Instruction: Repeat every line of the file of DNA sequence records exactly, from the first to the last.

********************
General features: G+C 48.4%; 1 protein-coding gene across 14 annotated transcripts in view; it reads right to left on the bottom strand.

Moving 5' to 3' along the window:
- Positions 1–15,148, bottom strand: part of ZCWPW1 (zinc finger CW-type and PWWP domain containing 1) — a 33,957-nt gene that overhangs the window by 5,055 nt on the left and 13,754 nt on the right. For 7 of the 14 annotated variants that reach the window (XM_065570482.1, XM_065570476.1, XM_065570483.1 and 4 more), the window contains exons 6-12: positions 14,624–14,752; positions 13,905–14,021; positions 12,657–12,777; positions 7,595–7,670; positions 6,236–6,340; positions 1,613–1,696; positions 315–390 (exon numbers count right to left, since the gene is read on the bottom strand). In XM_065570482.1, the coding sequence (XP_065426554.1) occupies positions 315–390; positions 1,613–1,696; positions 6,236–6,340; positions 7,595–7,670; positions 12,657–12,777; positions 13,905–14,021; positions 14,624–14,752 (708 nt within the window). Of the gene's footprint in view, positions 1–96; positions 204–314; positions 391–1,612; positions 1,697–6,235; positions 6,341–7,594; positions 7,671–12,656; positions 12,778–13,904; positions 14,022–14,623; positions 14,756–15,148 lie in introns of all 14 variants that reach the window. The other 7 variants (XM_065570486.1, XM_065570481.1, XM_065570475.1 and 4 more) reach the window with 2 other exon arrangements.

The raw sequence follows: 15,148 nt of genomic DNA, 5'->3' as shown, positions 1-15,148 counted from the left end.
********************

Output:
General features: G+C 48.4%; 1 protein-coding gene across 14 annotated transcripts in view; it reads right to left on the bottom strand.

Moving 5' to 3' along the window:
- Positions 1–15,148, bottom strand: part of ZCWPW1 (zinc finger CW-type and PWWP domain containing 1) — a 33,957-nt gene that overhangs the window by 5,055 nt on the left and 13,754 nt on the right. For 7 of the 14 annotated variants that reach the window (XM_065570482.1, XM_065570476.1, XM_065570483.1 and 4 more), the window contains exons 6-12: positions 14,624–14,752; positions 13,905–14,021; positions 12,657–12,777; positions 7,595–7,670; positions 6,236–6,340; positions 1,613–1,696; positions 315–390 (exon numbers count right to left, since the gene is read on the bottom strand). In XM_065570482.1, the coding sequence (XP_065426554.1) occupies positions 315–390; positions 1,613–1,696; positions 6,236–6,340; positions 7,595–7,670; positions 12,657–12,777; positions 13,905–14,021; positions 14,624–14,752 (708 nt within the window). Of the gene's footprint in view, positions 1–96; positions 204–314; positions 391–1,612; positions 1,697–6,235; positions 6,341–7,594; positions 7,671–12,656; positions 12,778–13,904; positions 14,022–14,623; positions 14,756–15,148 lie in introns of all 14 variants that reach the window. The other 7 variants (XM_065570486.1, XM_065570481.1, XM_065570475.1 and 4 more) reach the window with 2 other exon arrangements.

The raw sequence follows: 15,148 nt of genomic DNA, 5'->3' as shown, positions 1-15,148 counted from the left end.